‘Comer’ vs ‘Comerse’

Quick answer – both ‘comerse’ and ‘comer’ mean ‘to eat’ in Spanish. ‘Comerse’ is used when specifying the quantity of items consumed and to emphasize that something has been eaten in its entirety. ‘Comer’ will be your go-to in most other situations.

You may have wondered why in Spanish we say things like ‘Me comí una torta’ (‘I had a sandwich’) or ‘Nos comimos el pastel’ (‘We ate the cake’).

There’s something there that looks like a reflexive verb, right?

But it’s not like we’re eating ourselves …

So, why do we use these forms?

It’s actually quite simple: the ‘me’ and ‘nos’ are used to emphasize that the action referred to has been completed!

‘Comer’ vs ‘comerse’

So, how do you know when to use comer and when to use ‘comerse’?

A good rule of thumb is that we use ‘comerse’ when the number of items of food that have been consumed is specifically mentioned.

For example –

Juan – ¿Qué comiste?

Laura – Comí tacos.

Juan – What did you have for lunch?

Laura – I had tacos.

Nadia – ¿Tienes hambre?

Noé – No, me comí seis tacos en la cena.

Nadia – Are you hungry?

Noé – No, I have had six tacos for dinner.

In the first example we do not know how many tacos Laura has eaten. In the second example we know Noé had six tacos, so ‘comerse’ is the verb of choice!

REMEMBER: when we say how many items of food we’ve chowed down on, we use ‘comerse’. When the specific quantity isn’t mentioned, we normally use ‘comer’.

We also use ‘comerse’ when talking about eating something in its entirety, whether the quantity has been specified or not.

For example –

Bruno llega a su casa, abre el refri y ve que ya no hay pastel!

Bruno – ¿Te comiste el pastel?

Bianca – Sí. Tenía mucha hambre.

Bruno – ¡Te pasas!

Bruno gets home, opens the fridge, and sees there’s no cake left!

Bruno – Did you eat the whole cake?

Bianca – Yeah, I was really hungry.

Bruno – You’ve gone too far this time!

Bruno llega a su casa, abre el refri y ve que todavía hay pastel!

Bruno – ¿Comiste pastel?

Bianca – Sí, un poquito.

Bruno gets home, opens the fridge, and sees there’s some cake left.

Bruno – Did you have some cake?

Bianca – Yes, a bit.

Is ‘comerse’ a reflexive verb?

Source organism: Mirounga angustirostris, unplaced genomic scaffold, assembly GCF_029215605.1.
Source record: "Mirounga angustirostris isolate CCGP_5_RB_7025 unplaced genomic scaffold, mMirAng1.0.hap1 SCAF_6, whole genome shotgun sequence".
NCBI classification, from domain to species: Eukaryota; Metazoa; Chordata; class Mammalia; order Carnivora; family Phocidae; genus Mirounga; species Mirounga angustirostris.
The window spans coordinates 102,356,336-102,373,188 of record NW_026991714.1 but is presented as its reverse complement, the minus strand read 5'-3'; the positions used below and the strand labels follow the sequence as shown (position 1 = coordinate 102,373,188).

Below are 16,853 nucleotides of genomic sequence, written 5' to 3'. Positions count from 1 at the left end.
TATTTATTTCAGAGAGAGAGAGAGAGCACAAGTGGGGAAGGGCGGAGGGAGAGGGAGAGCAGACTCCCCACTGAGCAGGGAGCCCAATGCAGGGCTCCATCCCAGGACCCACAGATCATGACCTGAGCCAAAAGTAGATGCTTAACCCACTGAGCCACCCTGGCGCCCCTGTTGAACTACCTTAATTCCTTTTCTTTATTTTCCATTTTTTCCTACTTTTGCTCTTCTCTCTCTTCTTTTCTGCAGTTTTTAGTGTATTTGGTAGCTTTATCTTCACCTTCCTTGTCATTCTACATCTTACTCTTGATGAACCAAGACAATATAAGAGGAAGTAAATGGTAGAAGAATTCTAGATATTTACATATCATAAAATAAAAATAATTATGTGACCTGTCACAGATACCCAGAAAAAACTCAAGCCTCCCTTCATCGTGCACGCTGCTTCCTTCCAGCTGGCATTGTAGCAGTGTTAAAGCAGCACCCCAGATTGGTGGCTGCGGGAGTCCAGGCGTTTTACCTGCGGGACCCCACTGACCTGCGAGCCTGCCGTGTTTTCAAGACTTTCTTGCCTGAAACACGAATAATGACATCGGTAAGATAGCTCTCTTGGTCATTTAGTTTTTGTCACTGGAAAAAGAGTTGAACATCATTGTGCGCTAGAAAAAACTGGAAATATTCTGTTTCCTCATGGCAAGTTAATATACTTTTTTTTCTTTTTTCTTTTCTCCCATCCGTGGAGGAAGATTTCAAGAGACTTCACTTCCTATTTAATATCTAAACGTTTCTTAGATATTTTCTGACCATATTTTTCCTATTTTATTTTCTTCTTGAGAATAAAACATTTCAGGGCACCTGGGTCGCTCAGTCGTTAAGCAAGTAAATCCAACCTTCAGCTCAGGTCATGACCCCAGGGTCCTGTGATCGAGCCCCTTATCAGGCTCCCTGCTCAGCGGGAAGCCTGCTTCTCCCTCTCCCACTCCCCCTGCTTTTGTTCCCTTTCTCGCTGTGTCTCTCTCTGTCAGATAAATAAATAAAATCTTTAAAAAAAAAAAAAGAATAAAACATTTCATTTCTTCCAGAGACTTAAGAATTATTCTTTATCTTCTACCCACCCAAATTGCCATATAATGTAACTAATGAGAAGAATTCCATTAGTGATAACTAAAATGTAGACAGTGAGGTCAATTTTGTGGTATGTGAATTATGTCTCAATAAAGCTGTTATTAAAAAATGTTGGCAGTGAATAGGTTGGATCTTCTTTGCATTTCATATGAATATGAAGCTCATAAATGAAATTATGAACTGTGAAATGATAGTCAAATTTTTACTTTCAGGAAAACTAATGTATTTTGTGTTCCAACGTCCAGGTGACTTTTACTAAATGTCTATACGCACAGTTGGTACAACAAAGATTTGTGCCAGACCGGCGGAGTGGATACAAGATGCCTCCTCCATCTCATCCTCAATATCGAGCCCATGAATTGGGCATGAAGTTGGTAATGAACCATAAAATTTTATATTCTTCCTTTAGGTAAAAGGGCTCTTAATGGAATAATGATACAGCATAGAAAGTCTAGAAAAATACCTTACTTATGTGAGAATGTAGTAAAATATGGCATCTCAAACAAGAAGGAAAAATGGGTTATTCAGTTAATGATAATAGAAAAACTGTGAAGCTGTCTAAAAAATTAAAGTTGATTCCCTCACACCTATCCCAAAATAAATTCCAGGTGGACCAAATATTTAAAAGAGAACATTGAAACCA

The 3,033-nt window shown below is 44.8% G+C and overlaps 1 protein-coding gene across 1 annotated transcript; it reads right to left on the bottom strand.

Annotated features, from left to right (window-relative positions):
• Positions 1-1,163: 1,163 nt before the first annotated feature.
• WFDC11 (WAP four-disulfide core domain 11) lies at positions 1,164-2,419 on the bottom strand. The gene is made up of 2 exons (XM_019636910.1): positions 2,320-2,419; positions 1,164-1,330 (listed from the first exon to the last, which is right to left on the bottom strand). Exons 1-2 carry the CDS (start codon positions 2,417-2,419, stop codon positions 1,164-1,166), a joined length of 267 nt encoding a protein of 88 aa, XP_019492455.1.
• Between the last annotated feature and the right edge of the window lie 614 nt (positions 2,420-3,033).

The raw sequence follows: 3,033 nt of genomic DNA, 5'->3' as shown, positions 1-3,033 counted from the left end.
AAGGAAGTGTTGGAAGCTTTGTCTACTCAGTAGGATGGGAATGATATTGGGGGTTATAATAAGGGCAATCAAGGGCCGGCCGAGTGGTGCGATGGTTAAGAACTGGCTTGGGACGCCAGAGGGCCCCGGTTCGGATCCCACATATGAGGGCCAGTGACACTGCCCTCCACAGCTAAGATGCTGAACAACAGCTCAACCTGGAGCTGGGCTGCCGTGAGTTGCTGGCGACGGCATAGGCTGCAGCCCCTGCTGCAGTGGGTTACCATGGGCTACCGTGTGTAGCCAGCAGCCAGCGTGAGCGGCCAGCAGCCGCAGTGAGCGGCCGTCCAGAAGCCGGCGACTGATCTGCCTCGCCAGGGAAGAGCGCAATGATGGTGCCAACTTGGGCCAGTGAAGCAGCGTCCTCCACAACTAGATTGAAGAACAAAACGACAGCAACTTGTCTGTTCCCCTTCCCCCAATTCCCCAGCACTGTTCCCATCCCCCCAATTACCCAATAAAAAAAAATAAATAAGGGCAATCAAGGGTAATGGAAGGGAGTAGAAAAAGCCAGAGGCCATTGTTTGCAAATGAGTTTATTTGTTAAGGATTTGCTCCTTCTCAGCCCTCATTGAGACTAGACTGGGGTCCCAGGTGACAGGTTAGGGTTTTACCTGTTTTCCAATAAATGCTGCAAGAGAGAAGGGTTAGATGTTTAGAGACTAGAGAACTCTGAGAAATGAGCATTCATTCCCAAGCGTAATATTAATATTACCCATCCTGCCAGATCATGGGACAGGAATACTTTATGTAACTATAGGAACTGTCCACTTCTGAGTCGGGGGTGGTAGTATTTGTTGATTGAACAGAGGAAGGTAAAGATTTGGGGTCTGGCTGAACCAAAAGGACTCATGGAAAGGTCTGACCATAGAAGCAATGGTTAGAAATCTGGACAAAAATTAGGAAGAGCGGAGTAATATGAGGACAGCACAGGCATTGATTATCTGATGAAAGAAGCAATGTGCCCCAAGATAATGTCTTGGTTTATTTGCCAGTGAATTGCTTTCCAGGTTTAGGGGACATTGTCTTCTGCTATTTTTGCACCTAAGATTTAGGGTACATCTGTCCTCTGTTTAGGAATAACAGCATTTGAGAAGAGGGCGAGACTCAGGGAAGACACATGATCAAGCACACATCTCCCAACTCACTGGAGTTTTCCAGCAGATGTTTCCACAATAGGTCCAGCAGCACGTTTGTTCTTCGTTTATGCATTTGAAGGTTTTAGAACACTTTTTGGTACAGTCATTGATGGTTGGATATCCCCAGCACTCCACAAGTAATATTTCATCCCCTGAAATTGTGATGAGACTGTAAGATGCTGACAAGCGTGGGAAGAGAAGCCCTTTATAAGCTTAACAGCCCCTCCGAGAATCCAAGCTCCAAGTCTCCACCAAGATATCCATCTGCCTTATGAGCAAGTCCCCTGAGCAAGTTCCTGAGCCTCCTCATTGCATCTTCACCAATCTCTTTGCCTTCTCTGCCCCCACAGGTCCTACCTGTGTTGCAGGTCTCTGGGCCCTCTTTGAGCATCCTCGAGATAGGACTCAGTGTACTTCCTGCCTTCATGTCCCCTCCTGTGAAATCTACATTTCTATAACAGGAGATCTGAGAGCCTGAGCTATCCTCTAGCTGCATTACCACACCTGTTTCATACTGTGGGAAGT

No, it’s not! Reflexive verbs are those where the subject and the object are the same.

For example –

me baño = I bathe (myself)

se peina = she does her hair

nos vestimos = we get dressed (on our own!)

The ‘se’ in ‘comerse’ is what we call an intensive ‘se’, which indicates that something was done till the point of completion.

Other verbs (‘beberse vs. ‘beber’, etc.)

We also use the intensive ‘se’ with other verbs related to consumption, for example: ‘tomar’ (‘drink’), ‘beber’ (‘drink’) and ‘fumar’ (‘smoke’).

For example –

Me tomo cuatro tazas de café al día.

I drink four cups of coffee every day.

Tomo mucho café.

I drink a lot of coffee.

Ana y yo no tomamos.

Ana and I don’t drink. (alcohol, obviously)

Hay que comprar cervezas. Nos tomamos todas.

We need to buy some beers. We drank all of them.

¿Tú fumas?

Do you smoke?

Antes, me fumaba una cajetilla todos los días.

I used to smoke a full pack of cigarettes every day.

¿Te fumaste mis cigarros?

Did you smoke all of my cigarettes?

Is it mandatory to use ‘comerse’?

To be honest, not really.

It’s used for emphasis and therefore not using it cannot be considered a mistake per se. 

I would, however, strongly advise you to use it whenever you mention the number of items consumed OR if you’re talking about consuming something in its entirety, otherwise you run the risk of your sentence sounding unnatural.

The only situation in which I consider it appropriate NOT to use the intensive ‘se’ (i.e., ‘comerse’) is when talking about habits or things we do regularly.

Let’s have a look at some examples –

(Me) Tomo seis vasos de agua al día.

I drink six glasses of water every day.

(Se) Come 300 gramos de pescado en la cena.

She eats 300 grams of fish for dinner.

(Me) Fumo una cajetilla cada semana.

I smoke a pack of cigarettes every week.

Comer‘ / ‘comerse‘ conjugation

 PresentPreteritePresent subjunctiveImperative
comescomistecomascome / no comas
el / ella / ustedcomecomiócomacoma / no coma
nosotros/ascomemoscomimoscomamoscomamos / no comáis
vosotros/ascoméiscomisteiscomáiscomed / no comáis
ellos / ellas / ustedescomencomieroncomancoman / no coman

 PresentPreteritePresent subjunctiveImperative
yome comome comíme coma
te comeste comistete comascómete / no te comas
el / ella / ustedse comese comióse comacómase / no se coma
nosotros/asnos comemosnos comimosnos comamoscomámonos / no nos comamos
vosotros/asos coméisos comisteisos comáiscomeos / no os comáis
ellos / ellas / ustedesse comense comieronse comancómanse / no se coman

Final thoughts

Pronouns in Spanish are a real challenge.

Sometimes it’s pretty obvious when to use them, but sometimes it’s not obvious at all! To further complicate matters, there are a lot of different types of pronouns and some of them have very specific uses (and often allow us to express interesting nuances).

The key is to study them little by little, not all in one sitting.

Oh, and definitely give our article on se‘ vs ‘le a quick once over if you wanna get stuck into more Spanish grammar!

Carlos is a Spanish and English teacher. He studied Language and Literature and has a diploma in teaching Spanish as a foreign language from the prestigious National Autonomous University of Mexico.

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